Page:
I can handle the steps forward and steps back if (1)we were sure what we were doing was actually addressing the problem and (2)there were still some steps forward, instead of feeling like we weren't making any forward progress at all right now and were just regressing again. So fingers crossed that the next visit will give us some answers. Glad it's only in a couple of weeks, I'd been told it can sometimes take months to get an appointment with them.
 

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I didn't know about it either - I had only ever really heard about Cornell (NY) here - but the PT vet said VOSM is the top and to go there, so that's where we're going :).

The good news is that it doesn't really slow him down. He's still running and doing zoomies and jumping all over the place (and fingers crossed we never have to consider restricting that long term - because then it becomes a decision between current quality of life versus longevity). So we will see what they say and go from there. As long as he's not in pain, I'm ok if he continues to limp and sometimes not use it, I just want answers as to why and what we can expect/ the best we can get from the right treatment.
Yes, it's not the same situation. Kodi was clearly in pain. He would shake with pain and cry.
 

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This one needs a "hug" emoticon
It was very sad at the time, but fortunately, he's doing really well now, although he'll never be a competition dog again! :)
 
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Discussion Starter · #179 · (Edited)
I realized I hadn't updated here in a while so thought I'd post a new one. We're heading out on a 2 month trip to Kenya next weekend so we've been getting all sorts of vet stuff sorted out before that.

In the last couple of months we still haven't figured out the problem totally, but Dr. Canapp (VOSM) and Perry's regular ortho vet seem to be in agreement that the most likely problem is that there's too much metal in his leg and it's causing him discomfort and that the best course of action is to try to remove the screws and plate from his leg. We had a CT scan done in March which seemed to indicate that the bone under the plate was what they call a "partial non-union" - it hasn't healed fully/ solidly. So before we can consider pulling any screws which will make the bone even less stable we need to try to get it built up. The CT scan also cannot rule out osteomyelitis or a bone infection causing the bone to not completely heal properly. The treatment plan has been (1)shockwave treatment on 2 places in the leg (and the elbow to try to break up some of the arthritis) (2)ultrasound on those places as well (we were recommended to get a portable ultrasound machine called an exogen which is used on people for bone healing - you can get them online from people who were prescribed them for their own bone healing - they are good for a certain number of treatments so cheaper than new) - we were really happy that Healthy Paws actually covered the cost of the machine and (3)an antibiotic for a few months to deal with the potential infection.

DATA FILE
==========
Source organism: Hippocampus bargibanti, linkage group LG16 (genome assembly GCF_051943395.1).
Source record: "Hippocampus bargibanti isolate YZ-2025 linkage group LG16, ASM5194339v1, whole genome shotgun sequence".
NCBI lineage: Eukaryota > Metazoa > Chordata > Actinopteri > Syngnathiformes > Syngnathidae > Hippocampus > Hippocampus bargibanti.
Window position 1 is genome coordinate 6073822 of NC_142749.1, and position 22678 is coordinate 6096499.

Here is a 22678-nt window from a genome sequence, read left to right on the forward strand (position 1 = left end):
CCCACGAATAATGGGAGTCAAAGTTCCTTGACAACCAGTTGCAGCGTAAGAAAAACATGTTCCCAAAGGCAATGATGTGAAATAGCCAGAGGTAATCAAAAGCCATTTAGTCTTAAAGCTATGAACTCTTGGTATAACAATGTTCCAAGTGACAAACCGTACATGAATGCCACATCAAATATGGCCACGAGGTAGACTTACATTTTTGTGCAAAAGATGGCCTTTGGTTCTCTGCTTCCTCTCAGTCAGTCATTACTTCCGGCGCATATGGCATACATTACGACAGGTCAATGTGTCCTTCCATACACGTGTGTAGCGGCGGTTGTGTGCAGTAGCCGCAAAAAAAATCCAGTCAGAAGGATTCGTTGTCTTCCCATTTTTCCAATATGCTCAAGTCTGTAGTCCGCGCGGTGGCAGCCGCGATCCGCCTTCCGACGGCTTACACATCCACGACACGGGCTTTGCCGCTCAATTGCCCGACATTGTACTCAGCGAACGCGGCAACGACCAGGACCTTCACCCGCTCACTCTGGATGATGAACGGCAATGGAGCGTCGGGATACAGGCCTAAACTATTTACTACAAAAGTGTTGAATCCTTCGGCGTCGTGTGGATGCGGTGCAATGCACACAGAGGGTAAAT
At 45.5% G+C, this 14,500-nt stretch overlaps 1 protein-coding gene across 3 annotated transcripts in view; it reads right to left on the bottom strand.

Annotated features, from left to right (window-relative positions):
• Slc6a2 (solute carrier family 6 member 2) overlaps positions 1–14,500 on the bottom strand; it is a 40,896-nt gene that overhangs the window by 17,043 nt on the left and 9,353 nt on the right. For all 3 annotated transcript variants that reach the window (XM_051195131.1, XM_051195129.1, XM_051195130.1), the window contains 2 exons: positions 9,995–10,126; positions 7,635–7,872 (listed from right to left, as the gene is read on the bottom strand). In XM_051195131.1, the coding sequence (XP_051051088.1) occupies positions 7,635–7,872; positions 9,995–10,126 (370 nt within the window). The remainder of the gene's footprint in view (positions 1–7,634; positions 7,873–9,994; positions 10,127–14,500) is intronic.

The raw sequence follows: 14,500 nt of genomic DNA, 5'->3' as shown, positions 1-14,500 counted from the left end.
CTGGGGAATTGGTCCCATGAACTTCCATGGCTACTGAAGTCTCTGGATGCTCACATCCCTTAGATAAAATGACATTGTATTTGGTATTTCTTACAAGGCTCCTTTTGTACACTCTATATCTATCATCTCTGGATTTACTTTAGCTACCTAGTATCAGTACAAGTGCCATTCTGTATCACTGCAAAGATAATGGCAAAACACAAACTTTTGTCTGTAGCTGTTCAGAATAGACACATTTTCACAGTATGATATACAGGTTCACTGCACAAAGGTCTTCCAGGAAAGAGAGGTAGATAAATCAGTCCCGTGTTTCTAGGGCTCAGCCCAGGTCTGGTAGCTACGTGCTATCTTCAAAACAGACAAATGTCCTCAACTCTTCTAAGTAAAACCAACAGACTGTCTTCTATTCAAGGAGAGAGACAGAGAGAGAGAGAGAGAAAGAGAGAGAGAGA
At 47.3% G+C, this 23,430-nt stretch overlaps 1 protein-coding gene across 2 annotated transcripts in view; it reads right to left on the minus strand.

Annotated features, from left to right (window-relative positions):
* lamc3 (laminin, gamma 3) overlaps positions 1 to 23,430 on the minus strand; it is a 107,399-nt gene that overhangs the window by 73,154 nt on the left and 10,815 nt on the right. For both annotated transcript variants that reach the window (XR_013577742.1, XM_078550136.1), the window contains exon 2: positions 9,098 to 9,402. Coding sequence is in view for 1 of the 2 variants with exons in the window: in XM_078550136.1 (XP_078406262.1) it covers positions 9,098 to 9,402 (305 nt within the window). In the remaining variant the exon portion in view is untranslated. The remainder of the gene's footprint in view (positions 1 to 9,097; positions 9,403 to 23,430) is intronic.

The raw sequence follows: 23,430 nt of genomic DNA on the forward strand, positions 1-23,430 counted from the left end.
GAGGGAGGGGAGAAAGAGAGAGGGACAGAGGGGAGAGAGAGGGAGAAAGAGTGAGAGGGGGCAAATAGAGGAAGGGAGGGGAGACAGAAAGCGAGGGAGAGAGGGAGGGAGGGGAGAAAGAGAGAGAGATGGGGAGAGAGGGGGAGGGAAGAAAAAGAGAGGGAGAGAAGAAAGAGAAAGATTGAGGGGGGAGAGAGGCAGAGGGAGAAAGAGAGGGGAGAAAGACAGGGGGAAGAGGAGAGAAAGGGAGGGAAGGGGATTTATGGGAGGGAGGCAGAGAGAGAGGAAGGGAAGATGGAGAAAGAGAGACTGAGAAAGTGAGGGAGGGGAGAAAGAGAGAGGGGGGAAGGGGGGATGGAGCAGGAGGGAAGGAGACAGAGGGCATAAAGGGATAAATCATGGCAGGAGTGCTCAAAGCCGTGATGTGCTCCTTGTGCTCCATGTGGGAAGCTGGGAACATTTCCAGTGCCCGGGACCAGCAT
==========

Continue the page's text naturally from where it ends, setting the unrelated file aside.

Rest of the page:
He's had 2 shockwaves and has his third next week. We got the exogen a week ago so have been doing that every day - 20 minutes on each spot - and Perry has been so incredibly patient lying there for 40 minutes so quietly while I hold the ultrasound on his leg.

The vet is going to do a new xray Tuesday to see if we have had any change... and then the plan is to continue the exogen and antibiotics while we're in Kenya and then get a new xray or CT scan when we're back in July to see if we're ready to remove any screws. Then we will do a couple of screws at a time - having to let them heal in between so I assume that means continuing the exogen, possibly packing the area with stem cells or bone marrow to help healing and then considering if we remove the other screws and the plate or not.

I am worried that he's still got pain or something in the foot... he actually was nipping at his groomer on Thursday when she was trying to cut his nails and he's never done that before. I'm going to bring that up to the vet on Tuesday.

Between the leg and his raised liver enzyme levels he's on waaaaay too many meds and supplements.
Leg:
Adequan shots twice a month
Cosequin (joint supplement)
Welactin (fish oil supplement)
Cephalexen (antibiotic)
Gabapentin (for nerve pain)

Liver:
Denamarin
Ursodiol
Zinc
Vitamin E

I also added a probiotic back since he's on an antibiotic and the occasional trazadone to help with anxiety/ when he needs to stay calm for vet procedures, etc.

He doesn't mind being on so many things because it means more peanut butter for him.

Right now we're getting ready to go to Kenya - which means a USAD endorsed health certificate. Our regular vet is so great because you now have to do the health certificates online (which she never did before but she's doing for me) and then, "because of COVID" (in reality I think it just makes their life easier not having to deal with people) USDA is not accepting in person appointments to get the endorsement so it has to be FEDEX/ UPS overnight back to me - so stressing a little about getting it back in time/ before we travel.